Racial Conflagration is Obama’s Enduring Legacy

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As President Obama prepares to make his merciful exit from office, he’s taken time to tell a Chicago reporter that race relations have improved on his watch. He spoke these words in the same city where four young blacks recently kidnapped and tortured a mentally retarded white man while shouting “F*ck white people!” and “F*ck Donald Trump!” as they livestreamed the whole thing on Facebook. And Obama did all of this with a straight face.

“The good news is that the next generation that’s coming behind us … have smarter, better, more thoughtful attitudes about race,” said the failed president. What he means by this is that an entire multiracial generation of Americans has been raised on lessons about white privilege and minority victimhood. They’ve internalized this ideology so completely that they simply can’t interact with people who don’t share it.

Barack Obama’s historic presidency was supposed to unite us. I don’t think his “failure” to do so was an accident. He spent eight years agitating just like his hero Saul Alinsky and his mentor Frank Marshall Davis did. The results were predictable — anger, chaos, and violence. Cops have been murdered, neighborhoods have been torched, and innocent people have had their lives ruined. Before Barack Obama came along, we were making progress in this country toward demoting race to a nonissue. Now it’s the issue, the all-consuming concern that supersedes all others. Race is everything and everything is racial. And it’s killing our nation.

President Obama’s remarks remind me of a creeping feeling I’ve had of late that I write entirely too many columns about race. It wasn’t always this way. Back when I was in college I made a name for myself on the staff of the student newspaper as a rabid “anti-choice” activist because I wrote regularly about our on-going baby holocaust. These days I rarely address the subject and I feel a little guilty about it. Planned Parenthood is still running its Murder, Inc., so why am I not writing more about it?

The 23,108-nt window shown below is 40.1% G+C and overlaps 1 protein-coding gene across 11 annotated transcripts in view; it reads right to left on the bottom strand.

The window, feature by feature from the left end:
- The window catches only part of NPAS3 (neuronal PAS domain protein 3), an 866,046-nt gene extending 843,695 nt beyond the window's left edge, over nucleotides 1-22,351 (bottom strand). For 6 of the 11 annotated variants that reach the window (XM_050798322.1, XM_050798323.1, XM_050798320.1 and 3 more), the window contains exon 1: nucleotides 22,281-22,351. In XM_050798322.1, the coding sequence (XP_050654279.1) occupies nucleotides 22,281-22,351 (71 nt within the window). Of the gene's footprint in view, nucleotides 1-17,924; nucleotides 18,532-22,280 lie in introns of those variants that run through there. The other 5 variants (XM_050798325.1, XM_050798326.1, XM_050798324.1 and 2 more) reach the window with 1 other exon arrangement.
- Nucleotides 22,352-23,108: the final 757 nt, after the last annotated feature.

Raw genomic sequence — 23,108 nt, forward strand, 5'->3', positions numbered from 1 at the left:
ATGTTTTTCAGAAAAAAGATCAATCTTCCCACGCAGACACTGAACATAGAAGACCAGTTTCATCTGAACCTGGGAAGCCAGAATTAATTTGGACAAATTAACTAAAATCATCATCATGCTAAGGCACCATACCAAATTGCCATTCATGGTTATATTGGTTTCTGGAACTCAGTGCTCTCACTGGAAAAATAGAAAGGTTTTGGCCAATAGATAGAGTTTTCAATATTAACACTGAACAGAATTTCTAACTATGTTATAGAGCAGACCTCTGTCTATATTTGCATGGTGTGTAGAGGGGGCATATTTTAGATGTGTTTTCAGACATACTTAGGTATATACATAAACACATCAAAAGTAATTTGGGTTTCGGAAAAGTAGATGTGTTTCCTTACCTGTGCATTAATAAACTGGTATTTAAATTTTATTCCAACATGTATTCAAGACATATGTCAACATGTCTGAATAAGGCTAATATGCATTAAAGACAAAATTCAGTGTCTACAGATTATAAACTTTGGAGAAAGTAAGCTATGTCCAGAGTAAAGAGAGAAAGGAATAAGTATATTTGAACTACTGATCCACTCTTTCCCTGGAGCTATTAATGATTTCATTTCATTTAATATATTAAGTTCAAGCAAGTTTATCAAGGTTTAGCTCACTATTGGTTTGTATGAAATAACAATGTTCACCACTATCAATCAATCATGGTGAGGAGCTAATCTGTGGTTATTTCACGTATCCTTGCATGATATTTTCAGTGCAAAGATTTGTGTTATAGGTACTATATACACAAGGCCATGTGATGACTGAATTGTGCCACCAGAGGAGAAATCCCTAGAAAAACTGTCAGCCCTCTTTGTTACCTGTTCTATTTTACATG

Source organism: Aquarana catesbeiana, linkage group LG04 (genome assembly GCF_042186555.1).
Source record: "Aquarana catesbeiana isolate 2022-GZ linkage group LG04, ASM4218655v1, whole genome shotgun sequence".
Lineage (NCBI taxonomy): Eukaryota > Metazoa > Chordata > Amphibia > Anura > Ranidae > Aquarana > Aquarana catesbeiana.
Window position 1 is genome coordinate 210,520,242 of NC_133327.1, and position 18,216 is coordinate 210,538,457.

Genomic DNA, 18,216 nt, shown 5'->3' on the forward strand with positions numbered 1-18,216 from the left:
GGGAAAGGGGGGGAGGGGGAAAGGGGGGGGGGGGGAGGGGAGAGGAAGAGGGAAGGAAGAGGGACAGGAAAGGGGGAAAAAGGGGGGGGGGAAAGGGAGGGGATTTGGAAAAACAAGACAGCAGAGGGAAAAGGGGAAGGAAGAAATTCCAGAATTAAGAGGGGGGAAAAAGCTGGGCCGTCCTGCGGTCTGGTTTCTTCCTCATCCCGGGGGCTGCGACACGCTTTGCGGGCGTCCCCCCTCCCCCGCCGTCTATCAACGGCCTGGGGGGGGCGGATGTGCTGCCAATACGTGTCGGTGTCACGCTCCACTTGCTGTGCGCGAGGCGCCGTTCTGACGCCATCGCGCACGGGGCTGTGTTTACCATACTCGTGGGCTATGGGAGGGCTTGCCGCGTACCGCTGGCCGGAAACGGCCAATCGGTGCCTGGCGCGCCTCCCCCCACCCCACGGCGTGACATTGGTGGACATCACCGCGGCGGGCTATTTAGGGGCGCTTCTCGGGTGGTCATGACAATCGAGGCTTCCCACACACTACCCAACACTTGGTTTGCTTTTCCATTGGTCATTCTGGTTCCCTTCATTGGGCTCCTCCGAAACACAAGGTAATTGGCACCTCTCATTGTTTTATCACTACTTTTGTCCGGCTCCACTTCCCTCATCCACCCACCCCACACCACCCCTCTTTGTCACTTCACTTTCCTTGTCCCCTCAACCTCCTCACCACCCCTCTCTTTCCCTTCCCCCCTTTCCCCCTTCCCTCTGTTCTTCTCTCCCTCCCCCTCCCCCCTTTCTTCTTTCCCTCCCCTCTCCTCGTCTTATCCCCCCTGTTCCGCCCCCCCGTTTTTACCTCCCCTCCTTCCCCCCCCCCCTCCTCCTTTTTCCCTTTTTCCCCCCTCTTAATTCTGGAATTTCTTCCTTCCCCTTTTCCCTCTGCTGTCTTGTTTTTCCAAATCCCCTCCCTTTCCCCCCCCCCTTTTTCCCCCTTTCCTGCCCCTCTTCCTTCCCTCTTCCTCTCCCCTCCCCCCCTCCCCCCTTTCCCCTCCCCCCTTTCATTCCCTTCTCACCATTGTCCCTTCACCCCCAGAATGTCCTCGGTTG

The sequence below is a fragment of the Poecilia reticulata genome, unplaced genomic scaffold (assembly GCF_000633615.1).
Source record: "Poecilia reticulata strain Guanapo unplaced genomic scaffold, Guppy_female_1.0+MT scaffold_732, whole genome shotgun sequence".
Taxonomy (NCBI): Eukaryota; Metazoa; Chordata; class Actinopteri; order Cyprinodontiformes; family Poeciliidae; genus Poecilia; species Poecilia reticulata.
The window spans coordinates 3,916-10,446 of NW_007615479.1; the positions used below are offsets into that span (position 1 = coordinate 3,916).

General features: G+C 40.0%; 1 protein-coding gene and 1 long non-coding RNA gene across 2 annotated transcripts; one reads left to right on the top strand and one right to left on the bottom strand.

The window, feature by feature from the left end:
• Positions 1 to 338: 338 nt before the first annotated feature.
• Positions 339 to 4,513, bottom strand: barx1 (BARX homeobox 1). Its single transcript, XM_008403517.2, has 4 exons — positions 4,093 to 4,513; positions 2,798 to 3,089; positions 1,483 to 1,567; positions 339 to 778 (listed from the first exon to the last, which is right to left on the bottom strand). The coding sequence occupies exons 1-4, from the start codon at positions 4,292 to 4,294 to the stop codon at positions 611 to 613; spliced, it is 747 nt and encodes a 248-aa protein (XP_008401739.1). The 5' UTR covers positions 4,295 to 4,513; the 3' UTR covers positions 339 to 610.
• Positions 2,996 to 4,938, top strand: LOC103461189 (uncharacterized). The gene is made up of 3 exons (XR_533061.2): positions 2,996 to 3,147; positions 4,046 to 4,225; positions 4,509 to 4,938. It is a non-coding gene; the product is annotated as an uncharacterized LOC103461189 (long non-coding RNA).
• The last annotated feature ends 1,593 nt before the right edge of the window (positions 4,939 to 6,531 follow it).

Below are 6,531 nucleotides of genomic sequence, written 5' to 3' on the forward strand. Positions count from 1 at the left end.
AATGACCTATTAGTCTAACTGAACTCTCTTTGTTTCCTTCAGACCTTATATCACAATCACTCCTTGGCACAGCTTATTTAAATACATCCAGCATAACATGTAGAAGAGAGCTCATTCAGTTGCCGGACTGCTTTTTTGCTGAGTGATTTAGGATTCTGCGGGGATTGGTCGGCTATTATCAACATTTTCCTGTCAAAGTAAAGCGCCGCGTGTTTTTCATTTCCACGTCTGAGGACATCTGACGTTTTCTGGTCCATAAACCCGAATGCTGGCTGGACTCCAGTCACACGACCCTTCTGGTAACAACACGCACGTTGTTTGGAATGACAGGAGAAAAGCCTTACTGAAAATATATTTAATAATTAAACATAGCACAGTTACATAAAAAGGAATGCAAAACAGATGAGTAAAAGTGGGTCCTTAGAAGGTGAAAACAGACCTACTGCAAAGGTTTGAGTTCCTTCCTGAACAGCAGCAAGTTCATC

The answer is that I, like too many other conservatives, play defense. I respond to what’s happening in the political realm. In my college years I wrote so much about the evils of the abortion industry because race was not nearly as front-and-center an issue as it is now. These days, with so much emphasis on race, I feel compelled to respond to the all the idiocy that people spout about “white privilege” and our poor, maligned president who just can’t catch a break because no black man can in this horrible, racist country. I want to point out that white-on-black crime is exceedingly rare, that no one cares when cops shoot white people, and that the Department of Justice does not dispense equal justice under the law but instead prefers blacks above all others.

And yet here I am writing another column about race. It’s very difficult to write about anything else when every issue has been racialized. Race and racism are inescapable.

There isn’t a word, thought, deed, symbol, piece of legislation, or news item that cannot be imbued with a racial angle when there’s a determined race hustler around.

Gun control? You betcha. Michael Moore, producer of the anti-Second Amendment “Bowling for Columbine,” racialized that issue in 2012. Said Moore:

We’ve got over a quarter-billion guns in people’s homes. And they’re mostly in the suburbs and rural areas where there is virtually no crime and no murder. So why is that? What are they really afraid of? What do they think of — who’s going to break into the house? Do they think it’s little freckled-face Jimmy down the street? I don’t think so. I don’t think that’s who they’re afraid of. And it cuts down to the heart of our race problem that we still haven’t resolved.

Moore’s argument is self-defeating. For starters, he’s essentially admitting the validity of the “more guns less crime” argument advanced by John Lott in his book by the same name.

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